Council of Economics Chair Christina Romer has announced her departure from office amidst news of a steady unemployment rate of 9.5 percent and stagnant economic growth. After nineteen months in office, she plans on returning to her previous job as Professor of Economics at UC Berkeley. It has been said her departure is for personal reasons, her husband on leave from UC Berkeley and her son set to start high school in the fall. Romer has said she wanted her son to go to high school in the Bay area. Her resignation is set to take effect September 3rd.
As chair, Romer has been very matter-of-fact and honest about economic growth. Her tenure has been successful in providing a stimulus package that helped prevent an even worse recession, yet uneventful in preserving public sector jobs. Said Romer in an interview before announcing her departure, “This is unquestionably a balancing act. We have a serious budget problem. We’re all aware that we have to get the deficit under control as we return to full employment”. Previous administration to recessions have varied. While President Obama has set to anchor the United States into prosperity after the word recession since the Great Depression of the 1930’s, the previous administration’s responses were more vague and disinterested. In late December 2006, when it appeared that a recession was imminent, then-President Bush’s only response was to “shop more”. This of course was the same response to the recession following 9/11; because public spending stimulated the economy during the Regan administration, such a response is understandable. Of course, in a time of high unemployment, pay cuts and furloughs, such a response wouldn’t work as well today.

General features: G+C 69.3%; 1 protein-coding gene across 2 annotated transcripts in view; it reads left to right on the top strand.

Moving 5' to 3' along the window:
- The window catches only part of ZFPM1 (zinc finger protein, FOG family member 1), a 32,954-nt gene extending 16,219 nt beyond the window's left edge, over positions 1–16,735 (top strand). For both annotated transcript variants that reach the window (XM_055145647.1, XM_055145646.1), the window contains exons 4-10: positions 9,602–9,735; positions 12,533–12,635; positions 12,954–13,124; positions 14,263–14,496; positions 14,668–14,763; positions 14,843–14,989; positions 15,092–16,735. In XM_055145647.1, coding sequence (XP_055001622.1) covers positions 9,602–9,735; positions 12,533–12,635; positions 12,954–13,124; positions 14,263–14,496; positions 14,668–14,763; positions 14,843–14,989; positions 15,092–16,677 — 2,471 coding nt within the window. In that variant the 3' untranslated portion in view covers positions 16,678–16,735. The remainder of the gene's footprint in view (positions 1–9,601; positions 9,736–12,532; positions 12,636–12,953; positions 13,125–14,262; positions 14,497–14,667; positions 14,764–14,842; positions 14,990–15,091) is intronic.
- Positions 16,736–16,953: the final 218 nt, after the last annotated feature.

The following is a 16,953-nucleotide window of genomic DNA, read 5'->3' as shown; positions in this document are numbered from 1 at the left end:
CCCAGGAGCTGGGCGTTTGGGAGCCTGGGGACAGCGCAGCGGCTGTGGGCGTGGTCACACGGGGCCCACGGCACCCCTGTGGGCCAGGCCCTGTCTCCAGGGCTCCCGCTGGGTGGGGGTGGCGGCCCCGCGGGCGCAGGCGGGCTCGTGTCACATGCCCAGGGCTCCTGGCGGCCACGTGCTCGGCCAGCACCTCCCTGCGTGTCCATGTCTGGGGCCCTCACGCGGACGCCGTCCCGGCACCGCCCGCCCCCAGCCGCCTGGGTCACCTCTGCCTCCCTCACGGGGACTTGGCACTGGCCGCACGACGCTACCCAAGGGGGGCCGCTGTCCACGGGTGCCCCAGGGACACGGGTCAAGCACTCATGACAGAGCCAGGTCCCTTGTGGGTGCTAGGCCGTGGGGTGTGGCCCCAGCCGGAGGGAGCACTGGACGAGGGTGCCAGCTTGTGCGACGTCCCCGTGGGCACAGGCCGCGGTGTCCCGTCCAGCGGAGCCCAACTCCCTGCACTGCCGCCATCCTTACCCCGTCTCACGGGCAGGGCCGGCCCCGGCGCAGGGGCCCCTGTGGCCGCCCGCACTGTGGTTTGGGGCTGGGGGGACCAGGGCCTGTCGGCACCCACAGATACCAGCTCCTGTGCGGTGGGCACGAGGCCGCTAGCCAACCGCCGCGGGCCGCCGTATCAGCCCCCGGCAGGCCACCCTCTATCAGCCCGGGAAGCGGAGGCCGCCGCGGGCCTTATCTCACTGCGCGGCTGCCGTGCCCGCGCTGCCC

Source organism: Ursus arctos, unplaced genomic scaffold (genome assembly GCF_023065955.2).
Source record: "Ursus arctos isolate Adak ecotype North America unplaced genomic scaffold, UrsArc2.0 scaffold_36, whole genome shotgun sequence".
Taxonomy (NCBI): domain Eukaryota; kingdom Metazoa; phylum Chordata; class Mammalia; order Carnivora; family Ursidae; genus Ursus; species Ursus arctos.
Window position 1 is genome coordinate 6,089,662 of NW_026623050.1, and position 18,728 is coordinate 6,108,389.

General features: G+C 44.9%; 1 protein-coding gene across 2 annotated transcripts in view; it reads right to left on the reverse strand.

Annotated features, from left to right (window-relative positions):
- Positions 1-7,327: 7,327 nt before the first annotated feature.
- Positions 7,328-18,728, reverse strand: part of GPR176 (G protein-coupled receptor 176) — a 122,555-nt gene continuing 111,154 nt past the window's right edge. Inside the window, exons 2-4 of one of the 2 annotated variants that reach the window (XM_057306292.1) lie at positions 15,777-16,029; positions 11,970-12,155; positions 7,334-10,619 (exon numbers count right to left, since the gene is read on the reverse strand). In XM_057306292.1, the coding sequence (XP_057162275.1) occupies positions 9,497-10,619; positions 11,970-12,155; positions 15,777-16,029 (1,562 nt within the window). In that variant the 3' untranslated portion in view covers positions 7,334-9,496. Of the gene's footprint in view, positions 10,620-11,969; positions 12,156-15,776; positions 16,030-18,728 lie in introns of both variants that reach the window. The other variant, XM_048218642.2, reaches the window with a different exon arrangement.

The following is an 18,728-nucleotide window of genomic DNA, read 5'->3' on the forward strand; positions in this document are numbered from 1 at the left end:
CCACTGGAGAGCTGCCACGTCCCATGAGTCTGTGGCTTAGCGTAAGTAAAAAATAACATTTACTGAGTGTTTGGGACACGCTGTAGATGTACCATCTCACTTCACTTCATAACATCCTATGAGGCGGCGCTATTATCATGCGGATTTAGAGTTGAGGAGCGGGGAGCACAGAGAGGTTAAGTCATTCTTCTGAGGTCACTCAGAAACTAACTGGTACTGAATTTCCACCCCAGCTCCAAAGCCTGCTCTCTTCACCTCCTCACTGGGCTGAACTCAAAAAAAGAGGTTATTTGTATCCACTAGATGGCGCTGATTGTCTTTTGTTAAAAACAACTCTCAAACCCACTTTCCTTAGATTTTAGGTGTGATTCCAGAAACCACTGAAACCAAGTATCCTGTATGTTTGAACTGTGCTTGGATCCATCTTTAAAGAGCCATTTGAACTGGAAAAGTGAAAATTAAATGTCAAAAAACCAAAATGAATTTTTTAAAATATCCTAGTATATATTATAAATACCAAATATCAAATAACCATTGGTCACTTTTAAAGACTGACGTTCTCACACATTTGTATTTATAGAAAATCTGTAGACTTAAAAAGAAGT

Romer doesn’t deserve the blame for the slow economic growth that has plagued the past year and a half. There is no singular person responsible, of course. To blame Romer is as effective an explanation as is still blaming the Bush administration. There are too many factors, too many solutions being proposed and too many people to work with to solve such a complicated issue. Not only do those in government have to work with economists to find viable solutions to both upstart the economy and prevent such a recession from happening again, they also have to contend with working with such solutions that will keep them in power during an all-too-important midterm election year.
Ezra Klein, “Wonkbook: Romer out; Voinovich questions tax cuts; Kagan confirmed; Delicious lobster”, the Washington Post
Tom Abate, “Unemployment rate holds steady at 9.5 percent”, SFgate.com
Conor Dougherty, “Q&A: Romer Reacts to GDP Data”, the Wall Street Journal
Lori Montgomery, “Christina Romer, chair of Obama’s Council of Economic Advisors, to resign”, the Washington Post
Amanda Terkel, “With Recession Looming, Bush tells America to ‘Go Shopping More'”, ThinkProgress.org
Jules Tygiel, “The Reagan Legacy / The decidedly contested success of Reaganomics”, SFGate.com